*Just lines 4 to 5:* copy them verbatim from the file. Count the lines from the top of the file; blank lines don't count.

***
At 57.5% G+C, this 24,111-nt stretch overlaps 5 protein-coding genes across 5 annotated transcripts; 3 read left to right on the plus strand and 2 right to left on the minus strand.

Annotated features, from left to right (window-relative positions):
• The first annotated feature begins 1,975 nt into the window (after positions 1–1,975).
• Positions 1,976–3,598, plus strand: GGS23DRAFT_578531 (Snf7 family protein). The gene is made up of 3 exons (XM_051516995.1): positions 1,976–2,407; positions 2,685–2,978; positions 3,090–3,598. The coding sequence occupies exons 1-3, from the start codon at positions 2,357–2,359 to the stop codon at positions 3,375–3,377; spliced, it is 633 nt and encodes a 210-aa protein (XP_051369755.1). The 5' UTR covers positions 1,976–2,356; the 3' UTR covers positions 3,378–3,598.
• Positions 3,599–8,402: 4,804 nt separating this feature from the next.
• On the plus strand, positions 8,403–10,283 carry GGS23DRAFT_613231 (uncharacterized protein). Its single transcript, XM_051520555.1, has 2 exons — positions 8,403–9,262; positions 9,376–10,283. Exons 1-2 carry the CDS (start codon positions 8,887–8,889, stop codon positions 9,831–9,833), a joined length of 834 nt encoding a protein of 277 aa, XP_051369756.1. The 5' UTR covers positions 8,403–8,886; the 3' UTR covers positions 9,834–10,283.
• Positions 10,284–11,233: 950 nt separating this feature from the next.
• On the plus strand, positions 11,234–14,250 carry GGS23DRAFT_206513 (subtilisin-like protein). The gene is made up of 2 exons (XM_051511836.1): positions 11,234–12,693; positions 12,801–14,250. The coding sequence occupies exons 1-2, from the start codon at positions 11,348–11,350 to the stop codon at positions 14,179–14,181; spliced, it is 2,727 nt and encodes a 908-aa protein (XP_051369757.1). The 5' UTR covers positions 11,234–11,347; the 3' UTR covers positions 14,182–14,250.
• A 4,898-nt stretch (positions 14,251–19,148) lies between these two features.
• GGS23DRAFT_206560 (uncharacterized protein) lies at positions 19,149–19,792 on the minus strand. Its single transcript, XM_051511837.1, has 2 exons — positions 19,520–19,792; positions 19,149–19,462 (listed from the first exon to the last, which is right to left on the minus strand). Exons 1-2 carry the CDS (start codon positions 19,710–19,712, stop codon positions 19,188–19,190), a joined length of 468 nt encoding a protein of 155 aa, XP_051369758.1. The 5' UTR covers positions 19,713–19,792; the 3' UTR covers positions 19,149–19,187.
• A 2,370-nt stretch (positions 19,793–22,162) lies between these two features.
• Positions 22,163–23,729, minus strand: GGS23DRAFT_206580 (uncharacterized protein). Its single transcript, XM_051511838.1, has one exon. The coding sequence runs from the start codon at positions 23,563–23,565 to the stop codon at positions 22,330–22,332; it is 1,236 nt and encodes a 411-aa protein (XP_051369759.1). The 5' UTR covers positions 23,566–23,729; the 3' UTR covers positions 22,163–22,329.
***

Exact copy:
• Positions 1,976–3,598, plus strand: GGS23DRAFT_578531 (Snf7 family protein). The gene is made up of 3 exons (XM_051516995.1): positions 1,976–2,407; positions 2,685–2,978; positions 3,090–3,598. The coding sequence occupies exons 1-3, from the start codon at positions 2,357–2,359 to the stop codon at positions 3,375–3,377; spliced, it is 633 nt and encodes a 210-aa protein (XP_051369755.1). The 5' UTR covers positions 1,976–2,356; the 3' UTR covers positions 3,378–3,598.
• Positions 3,599–8,402: 4,804 nt separating this feature from the next.